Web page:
Posted on 5 October 2012
One of the world's largest archives of ancient Roman commerce, Monte Testaccio is an artificial mound 135 feet high created by centuries of discarded amphorae – many of which still bear markings detailing contents and export information.
Lowrie, from London, joined an ArchaeoSpain team led by the University of Barcelona including archaeology students and volunteers from the United States, the UK, Germany, and Australia. Over two weeks the crew catalogued thousands of pottery shards searching for clues about products that the ancient Romans imported into the city.
"The Monte Testaccio Project was an unparalleled opportunity to understand how archaeology is practised in other countries. To find amphorae shards with their creator's original writing still visible after two millennia of being buried, was a phenomenal experience,” she said.
The Monte Testaccio Project was an unparalleled opportunity to understand how archaeology is practised in other countries
“I really enjoyed seeing how behind each piece was a part of the history of not only Rome, but Rome's relationships with its provinces as far away as North Africa. Working with students from the University of Barcelona not only gave me a colourful education in Catalan history and vocabulary, but was a great way of making new international friends, all of whom I am still in contact with."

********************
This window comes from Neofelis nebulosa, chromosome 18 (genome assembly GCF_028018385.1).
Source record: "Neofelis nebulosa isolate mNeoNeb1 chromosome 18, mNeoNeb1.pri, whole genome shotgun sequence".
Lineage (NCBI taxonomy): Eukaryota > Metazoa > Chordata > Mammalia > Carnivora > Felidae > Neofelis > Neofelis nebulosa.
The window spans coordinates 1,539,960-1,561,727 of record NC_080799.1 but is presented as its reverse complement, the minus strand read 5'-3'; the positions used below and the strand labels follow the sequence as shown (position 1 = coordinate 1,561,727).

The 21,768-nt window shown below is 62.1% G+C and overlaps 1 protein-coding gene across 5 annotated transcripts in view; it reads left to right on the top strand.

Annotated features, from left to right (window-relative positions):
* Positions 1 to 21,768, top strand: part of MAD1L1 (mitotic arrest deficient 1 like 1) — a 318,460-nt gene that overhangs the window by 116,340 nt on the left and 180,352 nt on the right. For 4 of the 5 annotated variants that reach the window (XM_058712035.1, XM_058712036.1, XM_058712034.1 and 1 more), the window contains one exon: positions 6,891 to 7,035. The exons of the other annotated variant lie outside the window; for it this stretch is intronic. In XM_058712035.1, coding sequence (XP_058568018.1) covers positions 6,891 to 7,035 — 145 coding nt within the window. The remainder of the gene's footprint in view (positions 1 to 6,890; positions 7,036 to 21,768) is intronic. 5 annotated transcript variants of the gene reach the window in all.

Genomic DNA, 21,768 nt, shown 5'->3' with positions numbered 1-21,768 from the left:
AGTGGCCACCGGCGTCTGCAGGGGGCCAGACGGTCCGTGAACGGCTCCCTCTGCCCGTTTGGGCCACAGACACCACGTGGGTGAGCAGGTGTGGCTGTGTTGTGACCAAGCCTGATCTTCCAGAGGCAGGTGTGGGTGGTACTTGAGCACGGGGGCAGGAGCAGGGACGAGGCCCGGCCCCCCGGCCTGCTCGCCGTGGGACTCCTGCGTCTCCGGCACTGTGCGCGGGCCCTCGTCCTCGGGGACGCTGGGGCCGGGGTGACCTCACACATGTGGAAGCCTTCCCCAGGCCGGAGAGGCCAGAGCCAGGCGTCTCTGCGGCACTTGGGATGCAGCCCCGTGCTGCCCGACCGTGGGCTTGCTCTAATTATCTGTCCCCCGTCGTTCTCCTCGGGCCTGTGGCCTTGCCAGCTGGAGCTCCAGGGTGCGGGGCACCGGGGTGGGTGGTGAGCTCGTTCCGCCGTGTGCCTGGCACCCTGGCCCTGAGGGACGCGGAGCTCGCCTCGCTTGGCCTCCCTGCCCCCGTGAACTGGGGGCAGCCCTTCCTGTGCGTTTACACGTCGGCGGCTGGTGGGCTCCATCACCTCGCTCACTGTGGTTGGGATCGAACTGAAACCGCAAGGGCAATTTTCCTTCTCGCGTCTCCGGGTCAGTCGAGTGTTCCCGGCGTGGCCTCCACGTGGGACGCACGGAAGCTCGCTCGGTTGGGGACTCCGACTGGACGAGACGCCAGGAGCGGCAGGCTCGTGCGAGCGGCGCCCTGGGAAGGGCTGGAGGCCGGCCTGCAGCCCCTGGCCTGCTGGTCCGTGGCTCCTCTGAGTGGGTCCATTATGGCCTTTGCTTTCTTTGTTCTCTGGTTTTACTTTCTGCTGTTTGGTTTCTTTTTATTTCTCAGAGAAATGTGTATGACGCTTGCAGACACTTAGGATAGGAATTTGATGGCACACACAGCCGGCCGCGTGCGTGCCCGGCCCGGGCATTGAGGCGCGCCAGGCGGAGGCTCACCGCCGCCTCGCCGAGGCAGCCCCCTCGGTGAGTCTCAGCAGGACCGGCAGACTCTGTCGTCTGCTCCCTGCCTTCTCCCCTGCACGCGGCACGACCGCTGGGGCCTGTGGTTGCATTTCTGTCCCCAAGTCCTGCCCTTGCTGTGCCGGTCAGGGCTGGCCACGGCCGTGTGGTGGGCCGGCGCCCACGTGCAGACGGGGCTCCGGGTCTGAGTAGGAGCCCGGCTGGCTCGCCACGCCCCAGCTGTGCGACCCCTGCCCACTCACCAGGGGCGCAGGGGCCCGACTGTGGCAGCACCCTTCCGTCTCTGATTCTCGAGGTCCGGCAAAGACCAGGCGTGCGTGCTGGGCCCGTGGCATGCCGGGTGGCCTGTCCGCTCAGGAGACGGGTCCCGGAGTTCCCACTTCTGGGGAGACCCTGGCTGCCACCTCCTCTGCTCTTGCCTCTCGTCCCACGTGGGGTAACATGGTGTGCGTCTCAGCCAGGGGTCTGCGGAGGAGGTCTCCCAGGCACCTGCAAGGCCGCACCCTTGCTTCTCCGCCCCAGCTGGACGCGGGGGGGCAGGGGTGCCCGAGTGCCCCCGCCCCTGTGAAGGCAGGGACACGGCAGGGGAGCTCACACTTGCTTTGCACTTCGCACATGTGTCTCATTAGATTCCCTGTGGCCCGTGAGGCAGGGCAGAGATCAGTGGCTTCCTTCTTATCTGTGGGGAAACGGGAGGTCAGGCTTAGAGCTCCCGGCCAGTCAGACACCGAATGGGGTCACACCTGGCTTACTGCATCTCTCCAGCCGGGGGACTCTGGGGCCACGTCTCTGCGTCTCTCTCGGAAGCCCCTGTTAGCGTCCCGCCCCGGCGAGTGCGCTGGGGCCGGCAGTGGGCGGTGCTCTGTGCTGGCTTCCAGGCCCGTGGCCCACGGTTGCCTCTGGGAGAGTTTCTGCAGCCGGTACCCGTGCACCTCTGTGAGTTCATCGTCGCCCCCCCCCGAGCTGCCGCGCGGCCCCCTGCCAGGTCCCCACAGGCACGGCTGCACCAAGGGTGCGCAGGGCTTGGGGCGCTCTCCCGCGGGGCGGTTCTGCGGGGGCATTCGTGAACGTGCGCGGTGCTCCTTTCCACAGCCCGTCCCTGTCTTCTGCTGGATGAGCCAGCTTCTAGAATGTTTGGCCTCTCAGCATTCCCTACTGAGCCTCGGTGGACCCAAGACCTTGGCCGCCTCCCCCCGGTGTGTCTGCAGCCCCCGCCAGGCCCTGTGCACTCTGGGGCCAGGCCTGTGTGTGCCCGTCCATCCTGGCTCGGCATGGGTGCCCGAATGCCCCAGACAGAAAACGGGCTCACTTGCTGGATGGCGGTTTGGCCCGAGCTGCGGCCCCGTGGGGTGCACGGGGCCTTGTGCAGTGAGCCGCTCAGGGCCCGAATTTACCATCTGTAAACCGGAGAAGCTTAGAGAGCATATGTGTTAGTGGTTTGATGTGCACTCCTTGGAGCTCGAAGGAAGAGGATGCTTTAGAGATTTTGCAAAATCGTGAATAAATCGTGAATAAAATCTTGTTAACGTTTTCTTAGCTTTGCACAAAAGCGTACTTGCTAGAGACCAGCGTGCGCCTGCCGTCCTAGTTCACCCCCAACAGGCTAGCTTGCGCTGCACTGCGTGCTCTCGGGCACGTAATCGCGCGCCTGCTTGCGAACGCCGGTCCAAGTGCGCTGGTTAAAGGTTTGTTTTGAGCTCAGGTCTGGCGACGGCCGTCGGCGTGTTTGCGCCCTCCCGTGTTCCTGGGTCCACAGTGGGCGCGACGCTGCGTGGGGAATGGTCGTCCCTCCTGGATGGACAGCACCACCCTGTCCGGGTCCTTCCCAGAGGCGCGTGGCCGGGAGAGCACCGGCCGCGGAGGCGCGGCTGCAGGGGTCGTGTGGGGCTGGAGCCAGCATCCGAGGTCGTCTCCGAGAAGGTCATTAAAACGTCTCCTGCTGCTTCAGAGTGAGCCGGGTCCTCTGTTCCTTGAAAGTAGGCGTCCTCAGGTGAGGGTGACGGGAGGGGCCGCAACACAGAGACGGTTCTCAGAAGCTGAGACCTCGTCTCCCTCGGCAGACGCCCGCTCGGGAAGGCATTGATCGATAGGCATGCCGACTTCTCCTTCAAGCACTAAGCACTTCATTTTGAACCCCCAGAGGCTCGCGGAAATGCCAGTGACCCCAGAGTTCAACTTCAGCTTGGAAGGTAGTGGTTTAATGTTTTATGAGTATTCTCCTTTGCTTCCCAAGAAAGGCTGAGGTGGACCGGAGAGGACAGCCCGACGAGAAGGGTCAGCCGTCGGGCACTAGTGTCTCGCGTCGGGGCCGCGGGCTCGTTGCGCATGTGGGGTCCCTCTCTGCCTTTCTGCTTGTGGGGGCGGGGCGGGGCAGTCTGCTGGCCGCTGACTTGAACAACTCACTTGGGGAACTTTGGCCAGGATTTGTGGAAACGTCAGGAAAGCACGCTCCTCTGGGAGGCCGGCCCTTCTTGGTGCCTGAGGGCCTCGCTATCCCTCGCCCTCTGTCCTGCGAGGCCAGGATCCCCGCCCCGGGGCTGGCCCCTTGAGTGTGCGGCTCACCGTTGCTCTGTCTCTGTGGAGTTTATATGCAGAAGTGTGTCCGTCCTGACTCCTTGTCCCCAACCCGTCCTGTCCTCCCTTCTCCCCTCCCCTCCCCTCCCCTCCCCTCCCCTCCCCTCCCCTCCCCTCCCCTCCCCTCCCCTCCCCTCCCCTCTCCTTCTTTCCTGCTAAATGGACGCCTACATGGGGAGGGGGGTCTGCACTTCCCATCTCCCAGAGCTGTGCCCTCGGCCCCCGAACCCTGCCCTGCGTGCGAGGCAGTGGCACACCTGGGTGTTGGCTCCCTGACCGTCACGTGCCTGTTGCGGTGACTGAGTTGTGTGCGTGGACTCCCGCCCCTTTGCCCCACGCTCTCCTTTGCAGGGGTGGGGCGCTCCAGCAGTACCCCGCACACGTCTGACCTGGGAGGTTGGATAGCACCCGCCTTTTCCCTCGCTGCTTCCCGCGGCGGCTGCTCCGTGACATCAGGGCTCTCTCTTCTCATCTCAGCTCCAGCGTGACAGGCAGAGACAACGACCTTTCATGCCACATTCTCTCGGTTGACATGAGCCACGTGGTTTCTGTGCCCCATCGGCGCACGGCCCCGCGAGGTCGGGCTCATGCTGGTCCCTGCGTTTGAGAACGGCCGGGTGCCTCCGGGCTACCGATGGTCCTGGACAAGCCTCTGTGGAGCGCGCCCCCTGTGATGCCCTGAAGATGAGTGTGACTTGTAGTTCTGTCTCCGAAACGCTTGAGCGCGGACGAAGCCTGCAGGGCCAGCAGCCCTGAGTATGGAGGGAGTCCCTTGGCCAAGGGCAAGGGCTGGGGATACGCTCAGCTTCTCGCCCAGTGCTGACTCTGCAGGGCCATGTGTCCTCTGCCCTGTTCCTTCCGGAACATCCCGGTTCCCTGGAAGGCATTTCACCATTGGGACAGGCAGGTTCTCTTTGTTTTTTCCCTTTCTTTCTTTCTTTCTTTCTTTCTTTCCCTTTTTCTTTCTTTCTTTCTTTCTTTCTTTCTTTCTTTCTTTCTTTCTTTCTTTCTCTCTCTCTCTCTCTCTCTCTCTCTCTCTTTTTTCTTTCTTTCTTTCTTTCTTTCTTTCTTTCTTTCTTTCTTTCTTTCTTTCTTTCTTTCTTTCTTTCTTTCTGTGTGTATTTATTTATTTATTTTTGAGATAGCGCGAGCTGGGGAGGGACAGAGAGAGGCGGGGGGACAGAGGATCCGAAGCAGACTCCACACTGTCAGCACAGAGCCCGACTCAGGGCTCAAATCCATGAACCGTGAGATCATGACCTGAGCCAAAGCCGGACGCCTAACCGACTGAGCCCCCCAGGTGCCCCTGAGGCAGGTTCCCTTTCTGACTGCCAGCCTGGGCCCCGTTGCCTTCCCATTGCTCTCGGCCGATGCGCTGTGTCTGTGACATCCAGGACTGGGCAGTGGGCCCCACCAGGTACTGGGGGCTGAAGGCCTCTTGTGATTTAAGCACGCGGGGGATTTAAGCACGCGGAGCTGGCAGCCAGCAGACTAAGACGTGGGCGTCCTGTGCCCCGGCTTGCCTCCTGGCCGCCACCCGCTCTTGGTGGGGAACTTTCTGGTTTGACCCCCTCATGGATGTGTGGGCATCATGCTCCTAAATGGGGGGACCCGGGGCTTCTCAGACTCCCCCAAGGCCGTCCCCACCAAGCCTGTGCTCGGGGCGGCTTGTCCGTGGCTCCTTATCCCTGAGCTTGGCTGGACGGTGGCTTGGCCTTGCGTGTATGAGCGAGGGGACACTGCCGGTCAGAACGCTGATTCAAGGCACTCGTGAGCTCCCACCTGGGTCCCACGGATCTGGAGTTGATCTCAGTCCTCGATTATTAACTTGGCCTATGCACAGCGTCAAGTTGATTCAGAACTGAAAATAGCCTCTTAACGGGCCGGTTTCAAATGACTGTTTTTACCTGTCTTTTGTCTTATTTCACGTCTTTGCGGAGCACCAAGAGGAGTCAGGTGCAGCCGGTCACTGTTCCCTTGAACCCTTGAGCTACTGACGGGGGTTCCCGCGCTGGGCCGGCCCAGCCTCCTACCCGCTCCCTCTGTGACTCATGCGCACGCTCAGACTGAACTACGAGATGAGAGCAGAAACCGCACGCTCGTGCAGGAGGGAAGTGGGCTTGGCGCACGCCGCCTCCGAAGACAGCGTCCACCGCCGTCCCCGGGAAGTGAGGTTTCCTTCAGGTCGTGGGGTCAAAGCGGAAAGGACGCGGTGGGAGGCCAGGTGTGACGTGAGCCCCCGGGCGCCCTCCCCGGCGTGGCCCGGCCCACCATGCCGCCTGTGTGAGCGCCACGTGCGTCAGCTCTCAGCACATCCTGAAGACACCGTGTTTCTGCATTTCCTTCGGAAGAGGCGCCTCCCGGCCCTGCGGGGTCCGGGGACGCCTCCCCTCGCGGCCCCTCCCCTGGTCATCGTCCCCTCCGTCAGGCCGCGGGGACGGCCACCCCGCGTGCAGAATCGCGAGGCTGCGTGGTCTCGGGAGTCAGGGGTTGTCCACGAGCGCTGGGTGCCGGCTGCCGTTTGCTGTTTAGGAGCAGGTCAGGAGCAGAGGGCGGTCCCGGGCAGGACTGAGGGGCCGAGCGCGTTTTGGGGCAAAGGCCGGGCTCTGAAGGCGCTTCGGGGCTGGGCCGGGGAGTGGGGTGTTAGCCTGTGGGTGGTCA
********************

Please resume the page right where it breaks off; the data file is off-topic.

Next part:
ArchaeoSpain director Mike Elkin added: “Lowrie and her co-workers have learned not only about Roman trade, but how archaeologists take the evidence we uncover and turn it into a scientific narrative of how things worked 2,000 years ago. Over the past few years, our international crews have uncovered priceless information about Rome’s past.”
A group of educators and archaeologists created ArchaeoSpain in 2001 to provide opportunities to learn and practice archaeology with trained specialists. Since ArchaeoSpain’s creation, 480 people from 17 countries and 193 universities have joined its programmes.
In recent years, ArchaeoSpain has assisted in major discoveries at various sites in Spain and Italy. In Burgos, it has excavated the Roman theater of Clunia, the largest of its kind in Iberia. In Valladolid, teams are excavating the necropolis of Pintia, an Iron Age burial site that has revealed important clues about warrior classes from the 5th century B.C.
In Pollentia on Mallorca, the high-school group – one of the few archaeological programmes for high school students in the world – has uncovered sections of the city’s Roman Forum, while elsewhere on Majorca, teams are excavating a Byzantine settlement dating to the 6th century in Son Peretó.